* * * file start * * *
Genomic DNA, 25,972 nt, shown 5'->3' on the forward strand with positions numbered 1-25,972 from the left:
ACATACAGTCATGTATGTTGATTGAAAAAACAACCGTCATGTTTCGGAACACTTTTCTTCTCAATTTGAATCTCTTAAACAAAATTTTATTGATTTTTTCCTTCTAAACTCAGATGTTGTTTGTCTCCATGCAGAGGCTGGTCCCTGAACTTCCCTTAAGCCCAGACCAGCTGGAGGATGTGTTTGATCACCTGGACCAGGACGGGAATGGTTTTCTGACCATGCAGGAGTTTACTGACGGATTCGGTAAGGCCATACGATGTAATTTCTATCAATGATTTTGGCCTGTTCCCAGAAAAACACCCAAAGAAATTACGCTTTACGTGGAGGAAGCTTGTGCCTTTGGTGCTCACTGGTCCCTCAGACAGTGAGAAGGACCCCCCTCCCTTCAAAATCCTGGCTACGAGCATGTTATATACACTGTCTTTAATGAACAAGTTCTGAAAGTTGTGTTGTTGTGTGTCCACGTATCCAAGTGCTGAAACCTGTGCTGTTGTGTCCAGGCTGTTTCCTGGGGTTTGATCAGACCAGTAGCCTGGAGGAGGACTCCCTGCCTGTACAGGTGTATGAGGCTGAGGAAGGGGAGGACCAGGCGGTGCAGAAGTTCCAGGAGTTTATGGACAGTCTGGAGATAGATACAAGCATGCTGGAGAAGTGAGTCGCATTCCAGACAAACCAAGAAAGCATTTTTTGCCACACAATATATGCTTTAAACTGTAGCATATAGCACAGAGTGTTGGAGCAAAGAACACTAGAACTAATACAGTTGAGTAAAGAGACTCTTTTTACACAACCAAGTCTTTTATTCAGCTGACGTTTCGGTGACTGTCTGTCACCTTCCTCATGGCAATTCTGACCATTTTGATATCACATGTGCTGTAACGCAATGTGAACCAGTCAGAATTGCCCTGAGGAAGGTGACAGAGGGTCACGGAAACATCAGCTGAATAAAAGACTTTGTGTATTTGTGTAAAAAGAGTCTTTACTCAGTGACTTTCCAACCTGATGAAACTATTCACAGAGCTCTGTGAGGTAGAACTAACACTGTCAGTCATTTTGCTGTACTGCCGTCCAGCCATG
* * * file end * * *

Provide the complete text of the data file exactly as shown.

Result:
Genomic DNA, 25,972 nt, shown 5'->3' on the forward strand with positions numbered 1-25,972 from the left:
ACATACAGTCATGTATGTTGATTGAAAAAACAACCGTCATGTTTCGGAACACTTTTCTTCTCAATTTGAATCTCTTAAACAAAATTTTATTGATTTTTTCCTTCTAAACTCAGATGTTGTTTGTCTCCATGCAGAGGCTGGTCCCTGAACTTCCCTTAAGCCCAGACCAGCTGGAGGATGTGTTTGATCACCTGGACCAGGACGGGAATGGTTTTCTGACCATGCAGGAGTTTACTGACGGATTCGGTAAGGCCATACGATGTAATTTCTATCAATGATTTTGGCCTGTTCCCAGAAAAACACCCAAAGAAATTACGCTTTACGTGGAGGAAGCTTGTGCCTTTGGTGCTCACTGGTCCCTCAGACAGTGAGAAGGACCCCCCTCCCTTCAAAATCCTGGCTACGAGCATGTTATATACACTGTCTTTAATGAACAAGTTCTGAAAGTTGTGTTGTTGTGTGTCCACGTATCCAAGTGCTGAAACCTGTGCTGTTGTGTCCAGGCTGTTTCCTGGGGTTTGATCAGACCAGTAGCCTGGAGGAGGACTCCCTGCCTGTACAGGTGTATGAGGCTGAGGAAGGGGAGGACCAGGCGGTGCAGAAGTTCCAGGAGTTTATGGACAGTCTGGAGATAGATACAAGCATGCTGGAGAAGTGAGTCGCATTCCAGACAAACCAAGAAAGCATTTTTTGCCACACAATATATGCTTTAAACTGTAGCATATAGCACAGAGTGTTGGAGCAAAGAACACTAGAACTAATACAGTTGAGTAAAGAGACTCTTTTTACACAACCAAGTCTTTTATTCAGCTGACGTTTCGGTGACTGTCTGTCACCTTCCTCATGGCAATTCTGACCATTTTGATATCACATGTGCTGTAACGCAATGTGAACCAGTCAGAATTGCCCTGAGGAAGGTGACAGAGGGTCACGGAAACATCAGCTGAATAAAAGACTTTGTGTATTTGTGTAAAAAGAGTCTTTACTCAGTGACTTTCCAACCTGATGAAACTATTCACAGAGCTCTGTGAGGTAGAACTAACACTGTCAGTCATTTTGCTGTACTGCCGTCCAGCCATG